The inference that Act 10 came from somewhere other than Wisconsin was strengthened by several other states considering similar union-busting proposals. In a March 2011 blog post, University of Wisconsin history professor William Cronon posited one possible source for the anti-union bills simultaneously introduced in Wisconsin, Ohio, Florida, Indiana, and other states: the American Legislative Exchange Council.
Cronon’s blog post received hundreds of thousands of hits, prompting the Wisconsin Republican Party to submit an open records request for the self-described political moderate’s emails, a move widely perceivedas an effort to harass and silence the professor. Paul Krugman of the New York Times wrote, “there’s a clear chilling effect when scholars know that they may face witch hunts whenever they say things the G.O.P. doesn’t like.”
When the Center for Media and Democracy (CMD) analyzed and made available over 800 model bills, provided by a whistleblower, at ALECexposed.org in July 2011, the out-of-state corporate and ideological influence on elected officials in Wisconsin became more clear. Some provisions of Walker’s Act 10 appeared influenced by the ALEC “Public Employer Payroll Deduction Policy Act,” which prohibits automatic payroll deductions for union dues, and the “Public Employee Freedom Act,” which declares that “an employee should be able to contract on their own terms” and “mandatory collective bargaining laws violate this freedom.”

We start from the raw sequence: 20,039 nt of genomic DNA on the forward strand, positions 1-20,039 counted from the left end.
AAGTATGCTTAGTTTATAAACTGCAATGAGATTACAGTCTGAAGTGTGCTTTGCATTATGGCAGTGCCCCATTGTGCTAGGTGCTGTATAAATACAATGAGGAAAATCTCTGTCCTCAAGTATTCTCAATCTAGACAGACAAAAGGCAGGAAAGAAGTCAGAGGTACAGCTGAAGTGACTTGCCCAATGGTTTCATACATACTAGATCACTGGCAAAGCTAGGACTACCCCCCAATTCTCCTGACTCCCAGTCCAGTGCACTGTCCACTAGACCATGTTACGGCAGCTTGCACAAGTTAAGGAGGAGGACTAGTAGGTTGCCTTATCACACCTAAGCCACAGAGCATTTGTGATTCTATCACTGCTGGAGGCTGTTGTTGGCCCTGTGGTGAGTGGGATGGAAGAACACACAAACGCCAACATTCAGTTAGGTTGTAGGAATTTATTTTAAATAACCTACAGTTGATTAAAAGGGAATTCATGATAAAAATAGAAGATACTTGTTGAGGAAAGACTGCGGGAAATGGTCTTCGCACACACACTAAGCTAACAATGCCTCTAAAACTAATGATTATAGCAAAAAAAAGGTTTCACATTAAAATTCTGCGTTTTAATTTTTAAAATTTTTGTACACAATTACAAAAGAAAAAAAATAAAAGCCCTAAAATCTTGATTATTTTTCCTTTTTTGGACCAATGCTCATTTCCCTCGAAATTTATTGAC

What remained a mystery was the source of Act 10’s requirements that union recertification elections be carried out each year, and that the election be won by a majority of eligible employees rather than a majority of voters.
What Was the Role of the Mackinac Center?
According to the newly exposed agenda for ALEC’s upcoming Commerce, Insurance, and Economic Development Task Force meeting on May 11, 2012, Mackinac Center’s Director of Labor Policy, Paul Kersey, will propose “The Election Accountability for Municipal Employees Act” for adoption as a model ALEC bill. Like Act 10, Kersey’s proposed bill would require unions to re-certify regularly (with legislators filling-in-the-blank about the exact number of years), with an absolute majority of all eligible members, rather than a majority of those voting — a standard that no state elected official could easily meet.
The ALEC Commerce, Insurance, and Economic Development Task Force is responsible for approving ALEC’s labor agenda, which includes anti-union legislation and bills that would repeal the minimum wage.
It is not clear from the new documents what role Kersey and the Mackinac Center may have had in Walker’s original Act 10 proposal. But the Mackinac Center was certainly part of the discussion last year as protests raged around Governor Walker’s limits on collective bargaining.